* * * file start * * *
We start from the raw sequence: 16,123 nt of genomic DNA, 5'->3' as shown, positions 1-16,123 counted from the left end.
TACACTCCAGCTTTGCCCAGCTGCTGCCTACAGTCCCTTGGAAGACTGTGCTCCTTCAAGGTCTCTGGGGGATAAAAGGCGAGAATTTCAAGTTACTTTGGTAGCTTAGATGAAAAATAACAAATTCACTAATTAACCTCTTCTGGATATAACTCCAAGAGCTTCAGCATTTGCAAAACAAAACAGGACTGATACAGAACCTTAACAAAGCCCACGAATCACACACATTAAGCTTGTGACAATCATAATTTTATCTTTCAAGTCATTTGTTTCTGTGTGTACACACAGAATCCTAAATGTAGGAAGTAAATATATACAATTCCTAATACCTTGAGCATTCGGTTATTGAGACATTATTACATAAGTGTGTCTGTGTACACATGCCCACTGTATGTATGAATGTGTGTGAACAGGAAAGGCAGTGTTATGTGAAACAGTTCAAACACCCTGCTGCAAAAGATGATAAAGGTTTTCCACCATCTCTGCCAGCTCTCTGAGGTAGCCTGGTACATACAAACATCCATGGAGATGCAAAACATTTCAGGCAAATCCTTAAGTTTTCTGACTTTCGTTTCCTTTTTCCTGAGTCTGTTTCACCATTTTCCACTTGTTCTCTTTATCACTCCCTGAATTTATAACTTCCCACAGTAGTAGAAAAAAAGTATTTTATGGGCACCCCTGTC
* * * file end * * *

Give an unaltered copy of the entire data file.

We start from the raw sequence: 16,123 nt of genomic DNA, 5'->3' as shown, positions 1-16,123 counted from the left end.
TACACTCCAGCTTTGCCCAGCTGCTGCCTACAGTCCCTTGGAAGACTGTGCTCCTTCAAGGTCTCTGGGGGATAAAAGGCGAGAATTTCAAGTTACTTTGGTAGCTTAGATGAAAAATAACAAATTCACTAATTAACCTCTTCTGGATATAACTCCAAGAGCTTCAGCATTTGCAAAACAAAACAGGACTGATACAGAACCTTAACAAAGCCCACGAATCACACACATTAAGCTTGTGACAATCATAATTTTATCTTTCAAGTCATTTGTTTCTGTGTGTACACACAGAATCCTAAATGTAGGAAGTAAATATATACAATTCCTAATACCTTGAGCATTCGGTTATTGAGACATTATTACATAAGTGTGTCTGTGTACACATGCCCACTGTATGTATGAATGTGTGTGAACAGGAAAGGCAGTGTTATGTGAAACAGTTCAAACACCCTGCTGCAAAAGATGATAAAGGTTTTCCACCATCTCTGCCAGCTCTCTGAGGTAGCCTGGTACATACAAACATCCATGGAGATGCAAAACATTTCAGGCAAATCCTTAAGTTTTCTGACTTTCGTTTCCTTTTTCCTGAGTCTGTTTCACCATTTTCCACTTGTTCTCTTTATCACTCCCTGAATTTATAACTTCCCACAGTAGTAGAAAAAAAGTATTTTATGGGCACCCCTGTC